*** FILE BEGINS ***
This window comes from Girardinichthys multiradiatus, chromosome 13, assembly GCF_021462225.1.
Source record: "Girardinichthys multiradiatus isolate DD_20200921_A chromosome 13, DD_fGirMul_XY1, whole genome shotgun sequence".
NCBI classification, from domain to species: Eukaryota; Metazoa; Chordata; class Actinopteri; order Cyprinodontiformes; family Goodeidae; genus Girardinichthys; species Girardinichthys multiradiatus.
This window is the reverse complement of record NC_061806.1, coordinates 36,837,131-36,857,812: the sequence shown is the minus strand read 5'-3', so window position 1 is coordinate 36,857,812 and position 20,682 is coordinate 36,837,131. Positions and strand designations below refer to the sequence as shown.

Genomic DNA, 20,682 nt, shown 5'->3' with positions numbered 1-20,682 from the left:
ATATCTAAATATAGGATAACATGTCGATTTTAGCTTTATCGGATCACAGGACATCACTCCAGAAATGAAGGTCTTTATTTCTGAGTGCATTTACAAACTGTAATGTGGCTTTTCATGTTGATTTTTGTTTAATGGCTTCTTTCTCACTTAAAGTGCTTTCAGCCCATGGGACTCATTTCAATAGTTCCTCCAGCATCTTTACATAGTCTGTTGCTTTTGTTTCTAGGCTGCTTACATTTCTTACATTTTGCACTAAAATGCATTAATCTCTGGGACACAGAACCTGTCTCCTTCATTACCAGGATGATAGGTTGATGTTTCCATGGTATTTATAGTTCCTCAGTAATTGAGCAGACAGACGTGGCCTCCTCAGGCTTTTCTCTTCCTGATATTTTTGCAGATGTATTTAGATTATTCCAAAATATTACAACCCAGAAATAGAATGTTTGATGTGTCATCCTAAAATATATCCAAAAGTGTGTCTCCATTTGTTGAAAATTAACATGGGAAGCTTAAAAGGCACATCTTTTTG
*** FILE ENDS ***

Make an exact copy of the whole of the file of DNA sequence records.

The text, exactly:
This window comes from Girardinichthys multiradiatus, chromosome 13, assembly GCF_021462225.1.
Source record: "Girardinichthys multiradiatus isolate DD_20200921_A chromosome 13, DD_fGirMul_XY1, whole genome shotgun sequence".
NCBI classification, from domain to species: Eukaryota; Metazoa; Chordata; class Actinopteri; order Cyprinodontiformes; family Goodeidae; genus Girardinichthys; species Girardinichthys multiradiatus.
This window is the reverse complement of record NC_061806.1, coordinates 36,837,131-36,857,812: the sequence shown is the minus strand read 5'-3', so window position 1 is coordinate 36,857,812 and position 20,682 is coordinate 36,837,131. Positions and strand designations below refer to the sequence as shown.

Genomic DNA, 20,682 nt, shown 5'->3' with positions numbered 1-20,682 from the left:
ATATCTAAATATAGGATAACATGTCGATTTTAGCTTTATCGGATCACAGGACATCACTCCAGAAATGAAGGTCTTTATTTCTGAGTGCATTTACAAACTGTAATGTGGCTTTTCATGTTGATTTTTGTTTAATGGCTTCTTTCTCACTTAAAGTGCTTTCAGCCCATGGGACTCATTTCAATAGTTCCTCCAGCATCTTTACATAGTCTGTTGCTTTTGTTTCTAGGCTGCTTACATTTCTTACATTTTGCACTAAAATGCATTAATCTCTGGGACACAGAACCTGTCTCCTTCATTACCAGGATGATAGGTTGATGTTTCCATGGTATTTATAGTTCCTCAGTAATTGAGCAGACAGACGTGGCCTCCTCAGGCTTTTCTCTTCCTGATATTTTTGCAGATGTATTTAGATTATTCCAAAATATTACAACCCAGAAATAGAATGTTTGATGTGTCATCCTAAAATATATCCAAAAGTGTGTCTCCATTTGTTGAAAATTAACATGGGAAGCTTAAAAGGCACATCTTTTTG